About three months later, in December 1974 or January 1975, Lee was contacted by Schafer and told that the note that he cosigned with Gregory Gordon was in default. Lee was told to pay the amount due on the note. When Lee advised Schafer that the Bank should and could with Lee's permission sell the collateral, Schafer replied, "There is no collateral * * * you're going to have to pay this note." Lee replied, "There is something wrong here; I'm not going to pay that note because it was purported to me that there was collateral." Lee then hung up the telephone.

Sometime in March 1975, Lee and Gregory Gordon signed and delivered to the Bank a "Notice of Dishonor" disclaiming all responsibility for payment on the note and reserving all rights and defenses.

By 1976, Schafer was no longer employed by the Bank and Kenneth Dickey was the Bank's vice-president and chief operating officer. Lee contacted Dickey by phone in early 1976. Dickey told Lee that he had to pay note No. 399 as it was in default. The two men met personally in April 1976. Lee told Dickey that he could not understand how he could owe on a note when there was collateral. Dickey informed him that "There is no collateral on the note. The collateral has been sold." Dickey again urged that the note had to be paid by Lee as the Bank could not collect from Gregory Gordon. Dickey reminded Lee about his certificates of deposit with the Bank and that the Bank could use them to pay the debt owed on the overdue note, No. 399. The process would be easy for the Bank but would ruin Lee's excellent credit rating. Dickey suggested that the two of them meet with James Kellstedt, who was represented to be the attorney for the Bank.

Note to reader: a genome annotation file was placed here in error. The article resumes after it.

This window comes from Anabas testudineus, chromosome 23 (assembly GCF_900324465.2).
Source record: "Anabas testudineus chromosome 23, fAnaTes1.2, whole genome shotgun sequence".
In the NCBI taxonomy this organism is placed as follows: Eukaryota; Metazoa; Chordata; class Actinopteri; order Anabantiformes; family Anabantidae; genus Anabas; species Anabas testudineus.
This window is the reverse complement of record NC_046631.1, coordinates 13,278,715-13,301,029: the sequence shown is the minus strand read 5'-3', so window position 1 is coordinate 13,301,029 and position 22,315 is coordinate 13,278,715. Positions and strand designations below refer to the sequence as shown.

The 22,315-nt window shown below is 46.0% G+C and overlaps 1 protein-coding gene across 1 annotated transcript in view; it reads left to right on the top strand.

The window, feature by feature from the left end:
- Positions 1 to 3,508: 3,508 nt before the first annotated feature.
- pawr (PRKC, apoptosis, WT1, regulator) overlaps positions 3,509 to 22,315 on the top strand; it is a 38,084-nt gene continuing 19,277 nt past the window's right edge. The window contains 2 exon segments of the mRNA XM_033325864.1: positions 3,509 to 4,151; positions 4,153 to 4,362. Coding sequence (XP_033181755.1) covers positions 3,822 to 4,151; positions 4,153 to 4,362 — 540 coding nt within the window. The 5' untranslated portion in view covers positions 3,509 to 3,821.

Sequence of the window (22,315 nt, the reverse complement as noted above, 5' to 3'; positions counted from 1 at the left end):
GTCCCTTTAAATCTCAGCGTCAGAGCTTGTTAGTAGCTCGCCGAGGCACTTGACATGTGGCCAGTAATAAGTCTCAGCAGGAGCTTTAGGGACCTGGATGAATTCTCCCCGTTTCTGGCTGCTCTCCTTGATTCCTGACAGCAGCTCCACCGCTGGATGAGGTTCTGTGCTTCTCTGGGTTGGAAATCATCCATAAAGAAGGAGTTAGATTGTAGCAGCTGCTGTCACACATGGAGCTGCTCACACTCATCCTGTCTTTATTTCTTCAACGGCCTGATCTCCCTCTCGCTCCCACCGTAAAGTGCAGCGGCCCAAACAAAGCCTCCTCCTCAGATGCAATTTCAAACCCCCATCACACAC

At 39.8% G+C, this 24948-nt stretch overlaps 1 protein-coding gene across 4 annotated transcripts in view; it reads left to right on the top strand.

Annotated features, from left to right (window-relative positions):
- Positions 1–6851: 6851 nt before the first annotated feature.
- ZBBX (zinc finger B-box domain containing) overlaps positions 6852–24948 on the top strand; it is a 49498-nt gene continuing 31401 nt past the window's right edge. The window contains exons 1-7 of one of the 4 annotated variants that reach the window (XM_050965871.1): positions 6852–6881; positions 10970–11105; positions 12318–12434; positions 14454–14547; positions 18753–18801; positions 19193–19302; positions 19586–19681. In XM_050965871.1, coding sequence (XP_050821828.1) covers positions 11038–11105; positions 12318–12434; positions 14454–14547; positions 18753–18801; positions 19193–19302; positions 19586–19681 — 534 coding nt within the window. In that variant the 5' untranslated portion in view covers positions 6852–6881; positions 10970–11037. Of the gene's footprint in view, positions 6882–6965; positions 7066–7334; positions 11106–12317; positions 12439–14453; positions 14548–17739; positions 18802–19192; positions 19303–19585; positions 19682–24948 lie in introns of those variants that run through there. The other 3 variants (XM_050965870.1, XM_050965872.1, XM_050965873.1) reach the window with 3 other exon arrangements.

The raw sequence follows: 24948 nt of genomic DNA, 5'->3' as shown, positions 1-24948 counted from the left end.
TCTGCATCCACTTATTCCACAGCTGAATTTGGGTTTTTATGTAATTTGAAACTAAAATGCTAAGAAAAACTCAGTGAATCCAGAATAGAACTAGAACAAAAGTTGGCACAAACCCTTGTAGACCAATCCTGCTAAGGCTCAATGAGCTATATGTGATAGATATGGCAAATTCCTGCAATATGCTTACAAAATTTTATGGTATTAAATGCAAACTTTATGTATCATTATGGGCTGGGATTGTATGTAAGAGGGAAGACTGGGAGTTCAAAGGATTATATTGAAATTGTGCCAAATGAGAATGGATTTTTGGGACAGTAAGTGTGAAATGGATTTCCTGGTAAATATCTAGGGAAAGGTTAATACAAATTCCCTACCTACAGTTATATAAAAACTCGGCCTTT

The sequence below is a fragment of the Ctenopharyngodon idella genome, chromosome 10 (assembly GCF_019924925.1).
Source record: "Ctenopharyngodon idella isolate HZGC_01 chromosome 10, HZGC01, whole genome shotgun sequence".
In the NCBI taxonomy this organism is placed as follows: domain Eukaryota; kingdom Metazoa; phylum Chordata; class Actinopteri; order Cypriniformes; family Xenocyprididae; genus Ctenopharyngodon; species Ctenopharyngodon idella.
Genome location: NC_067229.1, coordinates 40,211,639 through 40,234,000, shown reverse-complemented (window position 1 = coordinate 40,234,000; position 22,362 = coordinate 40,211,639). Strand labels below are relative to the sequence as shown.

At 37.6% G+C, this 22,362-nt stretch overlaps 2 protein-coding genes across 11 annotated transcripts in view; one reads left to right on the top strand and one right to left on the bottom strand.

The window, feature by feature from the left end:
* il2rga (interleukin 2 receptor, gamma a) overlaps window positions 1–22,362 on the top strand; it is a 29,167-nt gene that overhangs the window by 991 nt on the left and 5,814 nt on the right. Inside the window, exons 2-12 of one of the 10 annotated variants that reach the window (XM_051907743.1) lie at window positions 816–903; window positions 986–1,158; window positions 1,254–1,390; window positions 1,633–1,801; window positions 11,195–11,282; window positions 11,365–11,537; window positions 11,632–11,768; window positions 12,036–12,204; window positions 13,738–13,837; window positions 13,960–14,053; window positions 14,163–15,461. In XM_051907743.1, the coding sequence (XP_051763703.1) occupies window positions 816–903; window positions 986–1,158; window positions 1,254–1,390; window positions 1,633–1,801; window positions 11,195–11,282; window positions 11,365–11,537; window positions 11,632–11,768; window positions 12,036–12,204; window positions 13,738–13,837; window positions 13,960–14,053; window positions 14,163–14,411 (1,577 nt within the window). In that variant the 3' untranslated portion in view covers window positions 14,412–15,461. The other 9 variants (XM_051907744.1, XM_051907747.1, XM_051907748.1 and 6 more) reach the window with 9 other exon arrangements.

Later in the spring of 1976, Lee met with Dickey and attorney James Kellstedt. At this meeting, Lee was again informed that, since the Bank could not collect from Gregory Gordon, the Bank was looking to Lee for payment.

Dickey and Kellstedt explained that, unless Lee agreed to pay the note, the Bank would sue him or apply his certificates of deposit toward payment on the overdue note. When Lee repeatedly insisted that the overdue note was secured, he was told there was no collateral that it had been sold. When Lee queried how the Bank could sell the collateral without applying the proceeds toward the note, Dickey and Kellstedt advised Lee to forget about the collateral and unless Lee paid the note, the Bank would take Lee's certificates of deposit or sue him. Lee "felt intimidated at this point" and asked what could be worked out. The ...